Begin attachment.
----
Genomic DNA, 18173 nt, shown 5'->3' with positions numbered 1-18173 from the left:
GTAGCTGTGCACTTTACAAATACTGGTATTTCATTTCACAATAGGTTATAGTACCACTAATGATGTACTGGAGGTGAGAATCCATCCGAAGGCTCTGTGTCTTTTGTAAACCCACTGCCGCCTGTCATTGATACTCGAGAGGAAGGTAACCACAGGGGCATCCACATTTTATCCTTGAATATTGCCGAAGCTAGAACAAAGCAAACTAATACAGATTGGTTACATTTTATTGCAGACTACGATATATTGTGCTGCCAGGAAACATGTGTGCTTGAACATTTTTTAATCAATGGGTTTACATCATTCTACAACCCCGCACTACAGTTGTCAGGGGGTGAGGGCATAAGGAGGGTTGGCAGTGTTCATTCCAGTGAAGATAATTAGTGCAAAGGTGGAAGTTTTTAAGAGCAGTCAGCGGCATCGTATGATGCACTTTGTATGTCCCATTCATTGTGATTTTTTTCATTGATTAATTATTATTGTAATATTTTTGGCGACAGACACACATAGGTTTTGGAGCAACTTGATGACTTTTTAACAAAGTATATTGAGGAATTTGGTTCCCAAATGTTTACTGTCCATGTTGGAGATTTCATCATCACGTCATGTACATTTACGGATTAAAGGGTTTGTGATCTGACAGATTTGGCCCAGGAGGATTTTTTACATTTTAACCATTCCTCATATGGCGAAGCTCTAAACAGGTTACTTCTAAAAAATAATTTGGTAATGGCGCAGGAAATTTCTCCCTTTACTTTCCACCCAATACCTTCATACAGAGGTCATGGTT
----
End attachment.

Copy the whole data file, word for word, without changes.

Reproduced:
Genomic DNA, 18173 nt, shown 5'->3' with positions numbered 1-18173 from the left:
GTAGCTGTGCACTTTACAAATACTGGTATTTCATTTCACAATAGGTTATAGTACCACTAATGATGTACTGGAGGTGAGAATCCATCCGAAGGCTCTGTGTCTTTTGTAAACCCACTGCCGCCTGTCATTGATACTCGAGAGGAAGGTAACCACAGGGGCATCCACATTTTATCCTTGAATATTGCCGAAGCTAGAACAAAGCAAACTAATACAGATTGGTTACATTTTATTGCAGACTACGATATATTGTGCTGCCAGGAAACATGTGTGCTTGAACATTTTTTAATCAATGGGTTTACATCATTCTACAACCCCGCACTACAGTTGTCAGGGGGTGAGGGCATAAGGAGGGTTGGCAGTGTTCATTCCAGTGAAGATAATTAGTGCAAAGGTGGAAGTTTTTAAGAGCAGTCAGCGGCATCGTATGATGCACTTTGTATGTCCCATTCATTGTGATTTTTTTCATTGATTAATTATTATTGTAATATTTTTGGCGACAGACACACATAGGTTTTGGAGCAACTTGATGACTTTTTAACAAAGTATATTGAGGAATTTGGTTCCCAAATGTTTACTGTCCATGTTGGAGATTTCATCATCACGTCATGTACATTTACGGATTAAAGGGTTTGTGATCTGACAGATTTGGCCCAGGAGGATTTTTTACATTTTAACCATTCCTCATATGGCGAAGCTCTAAACAGGTTACTTCTAAAAAATAATTTGGTAATGGCGCAGGAAATTTCTCCCTTTACTTTCCACCCAATACCTTCATACAGAGGTCATGGTT